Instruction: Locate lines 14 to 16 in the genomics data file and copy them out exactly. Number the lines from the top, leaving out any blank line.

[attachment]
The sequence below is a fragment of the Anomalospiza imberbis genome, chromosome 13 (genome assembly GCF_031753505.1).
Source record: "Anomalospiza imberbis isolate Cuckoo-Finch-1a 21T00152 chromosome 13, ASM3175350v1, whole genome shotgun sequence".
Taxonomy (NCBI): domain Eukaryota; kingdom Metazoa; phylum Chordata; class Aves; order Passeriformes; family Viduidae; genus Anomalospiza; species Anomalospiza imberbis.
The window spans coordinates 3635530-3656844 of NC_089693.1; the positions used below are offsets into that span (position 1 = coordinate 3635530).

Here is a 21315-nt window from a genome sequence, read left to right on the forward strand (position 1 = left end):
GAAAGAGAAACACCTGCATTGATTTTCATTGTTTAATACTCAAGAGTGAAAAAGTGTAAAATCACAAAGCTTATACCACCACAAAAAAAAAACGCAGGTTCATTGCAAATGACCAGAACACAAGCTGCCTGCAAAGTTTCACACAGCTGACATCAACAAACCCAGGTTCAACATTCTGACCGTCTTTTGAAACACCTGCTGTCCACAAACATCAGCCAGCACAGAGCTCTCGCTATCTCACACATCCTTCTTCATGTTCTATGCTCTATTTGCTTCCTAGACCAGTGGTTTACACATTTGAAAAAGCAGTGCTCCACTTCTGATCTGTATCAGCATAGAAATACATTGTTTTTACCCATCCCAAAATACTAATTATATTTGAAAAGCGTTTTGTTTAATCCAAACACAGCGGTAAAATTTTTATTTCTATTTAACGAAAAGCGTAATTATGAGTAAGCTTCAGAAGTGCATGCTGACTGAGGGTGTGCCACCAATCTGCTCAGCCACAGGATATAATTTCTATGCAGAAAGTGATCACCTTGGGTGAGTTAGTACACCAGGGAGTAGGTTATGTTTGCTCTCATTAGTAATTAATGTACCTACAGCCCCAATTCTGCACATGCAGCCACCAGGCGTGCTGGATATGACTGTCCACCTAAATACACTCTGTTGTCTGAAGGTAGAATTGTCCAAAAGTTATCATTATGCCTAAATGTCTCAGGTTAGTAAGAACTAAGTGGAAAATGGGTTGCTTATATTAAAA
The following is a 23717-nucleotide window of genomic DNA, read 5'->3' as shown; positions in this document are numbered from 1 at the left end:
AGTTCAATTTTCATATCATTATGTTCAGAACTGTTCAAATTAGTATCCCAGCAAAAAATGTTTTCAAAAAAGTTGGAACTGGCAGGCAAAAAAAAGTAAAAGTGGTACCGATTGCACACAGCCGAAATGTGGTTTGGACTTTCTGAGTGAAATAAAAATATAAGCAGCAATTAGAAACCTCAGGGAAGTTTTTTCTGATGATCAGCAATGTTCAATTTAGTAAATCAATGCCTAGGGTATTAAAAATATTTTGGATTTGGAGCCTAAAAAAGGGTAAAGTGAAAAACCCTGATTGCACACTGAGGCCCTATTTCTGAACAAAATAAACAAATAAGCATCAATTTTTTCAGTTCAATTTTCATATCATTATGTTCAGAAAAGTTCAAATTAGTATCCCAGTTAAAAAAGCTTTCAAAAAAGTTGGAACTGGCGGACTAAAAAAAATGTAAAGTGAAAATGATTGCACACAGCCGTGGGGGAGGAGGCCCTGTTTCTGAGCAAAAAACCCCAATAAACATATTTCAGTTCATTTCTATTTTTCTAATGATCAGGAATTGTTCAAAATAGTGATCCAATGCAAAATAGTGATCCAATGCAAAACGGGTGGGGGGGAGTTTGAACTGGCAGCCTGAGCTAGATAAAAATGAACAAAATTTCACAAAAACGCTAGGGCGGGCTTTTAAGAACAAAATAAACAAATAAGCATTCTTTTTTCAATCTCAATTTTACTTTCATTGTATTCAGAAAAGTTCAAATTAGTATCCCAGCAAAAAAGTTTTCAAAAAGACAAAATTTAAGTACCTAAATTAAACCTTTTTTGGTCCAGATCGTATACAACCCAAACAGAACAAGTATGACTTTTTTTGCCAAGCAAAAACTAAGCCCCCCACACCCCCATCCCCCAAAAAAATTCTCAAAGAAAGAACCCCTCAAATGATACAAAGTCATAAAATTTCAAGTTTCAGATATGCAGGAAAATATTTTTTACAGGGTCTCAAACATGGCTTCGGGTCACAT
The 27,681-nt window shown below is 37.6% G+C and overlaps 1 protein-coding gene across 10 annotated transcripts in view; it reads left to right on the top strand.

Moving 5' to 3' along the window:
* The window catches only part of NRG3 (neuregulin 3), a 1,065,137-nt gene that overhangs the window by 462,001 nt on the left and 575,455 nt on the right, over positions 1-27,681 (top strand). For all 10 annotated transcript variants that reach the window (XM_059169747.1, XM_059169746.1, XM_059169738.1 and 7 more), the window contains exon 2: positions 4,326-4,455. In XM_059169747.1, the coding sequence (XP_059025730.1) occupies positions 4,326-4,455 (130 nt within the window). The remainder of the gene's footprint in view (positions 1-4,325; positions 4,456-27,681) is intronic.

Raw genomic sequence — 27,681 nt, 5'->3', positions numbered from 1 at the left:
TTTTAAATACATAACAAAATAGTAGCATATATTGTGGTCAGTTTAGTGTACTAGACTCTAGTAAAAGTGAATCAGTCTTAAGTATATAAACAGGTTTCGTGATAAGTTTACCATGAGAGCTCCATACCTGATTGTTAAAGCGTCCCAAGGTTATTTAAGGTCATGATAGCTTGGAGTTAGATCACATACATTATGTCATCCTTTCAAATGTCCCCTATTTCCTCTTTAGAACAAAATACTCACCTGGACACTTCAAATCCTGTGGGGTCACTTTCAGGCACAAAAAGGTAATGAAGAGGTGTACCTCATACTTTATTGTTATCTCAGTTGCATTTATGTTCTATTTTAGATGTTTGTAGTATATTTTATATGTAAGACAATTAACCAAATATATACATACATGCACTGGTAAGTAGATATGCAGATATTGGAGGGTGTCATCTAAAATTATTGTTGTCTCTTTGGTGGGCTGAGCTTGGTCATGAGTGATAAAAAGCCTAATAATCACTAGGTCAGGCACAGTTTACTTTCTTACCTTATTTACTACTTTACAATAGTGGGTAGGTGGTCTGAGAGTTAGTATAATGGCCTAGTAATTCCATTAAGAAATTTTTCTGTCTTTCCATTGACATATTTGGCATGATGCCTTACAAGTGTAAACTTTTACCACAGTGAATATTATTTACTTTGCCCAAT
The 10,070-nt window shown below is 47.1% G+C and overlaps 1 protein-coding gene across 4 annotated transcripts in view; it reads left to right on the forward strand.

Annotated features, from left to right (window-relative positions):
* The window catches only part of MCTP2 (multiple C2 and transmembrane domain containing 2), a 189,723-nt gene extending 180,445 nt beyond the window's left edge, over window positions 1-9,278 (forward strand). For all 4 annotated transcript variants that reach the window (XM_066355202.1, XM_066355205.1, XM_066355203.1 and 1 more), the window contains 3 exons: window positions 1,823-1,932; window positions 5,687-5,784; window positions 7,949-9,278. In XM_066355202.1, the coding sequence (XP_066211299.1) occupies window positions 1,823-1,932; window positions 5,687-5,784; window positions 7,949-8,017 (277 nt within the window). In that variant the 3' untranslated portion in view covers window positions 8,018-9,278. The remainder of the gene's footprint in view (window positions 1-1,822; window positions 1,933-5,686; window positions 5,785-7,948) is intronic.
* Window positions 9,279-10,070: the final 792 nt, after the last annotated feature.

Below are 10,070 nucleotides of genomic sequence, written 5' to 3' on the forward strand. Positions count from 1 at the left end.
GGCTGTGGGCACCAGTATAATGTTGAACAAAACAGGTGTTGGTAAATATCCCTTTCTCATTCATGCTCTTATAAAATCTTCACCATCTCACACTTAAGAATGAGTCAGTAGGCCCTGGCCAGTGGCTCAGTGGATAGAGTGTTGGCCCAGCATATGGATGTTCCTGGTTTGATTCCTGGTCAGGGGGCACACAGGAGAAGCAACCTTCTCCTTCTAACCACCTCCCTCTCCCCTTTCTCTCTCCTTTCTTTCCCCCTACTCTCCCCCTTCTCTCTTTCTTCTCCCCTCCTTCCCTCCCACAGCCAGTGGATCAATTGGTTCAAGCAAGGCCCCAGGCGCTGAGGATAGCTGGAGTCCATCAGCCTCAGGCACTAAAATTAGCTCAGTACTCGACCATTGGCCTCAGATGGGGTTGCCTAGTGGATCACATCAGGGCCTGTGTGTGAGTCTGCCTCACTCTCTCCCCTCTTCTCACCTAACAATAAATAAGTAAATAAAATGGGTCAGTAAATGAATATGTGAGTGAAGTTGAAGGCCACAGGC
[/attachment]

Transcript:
The 10,070-nt window shown below is 47.1% G+C and overlaps 1 protein-coding gene across 4 annotated transcripts in view; it reads left to right on the forward strand.

Annotated features, from left to right (window-relative positions):
* The window catches only part of MCTP2 (multiple C2 and transmembrane domain containing 2), a 189,723-nt gene extending 180,445 nt beyond the window's left edge, over window positions 1-9,278 (forward strand). For all 4 annotated transcript variants that reach the window (XM_066355202.1, XM_066355205.1, XM_066355203.1 and 1 more), the window contains 3 exons: window positions 1,823-1,932; window positions 5,687-5,784; window positions 7,949-9,278. In XM_066355202.1, the coding sequence (XP_066211299.1) occupies window positions 1,823-1,932; window positions 5,687-5,784; window positions 7,949-8,017 (277 nt within the window). In that variant the 3' untranslated portion in view covers window positions 8,018-9,278. The remainder of the gene's footprint in view (window positions 1-1,822; window positions 1,933-5,686; window positions 5,785-7,948) is intronic.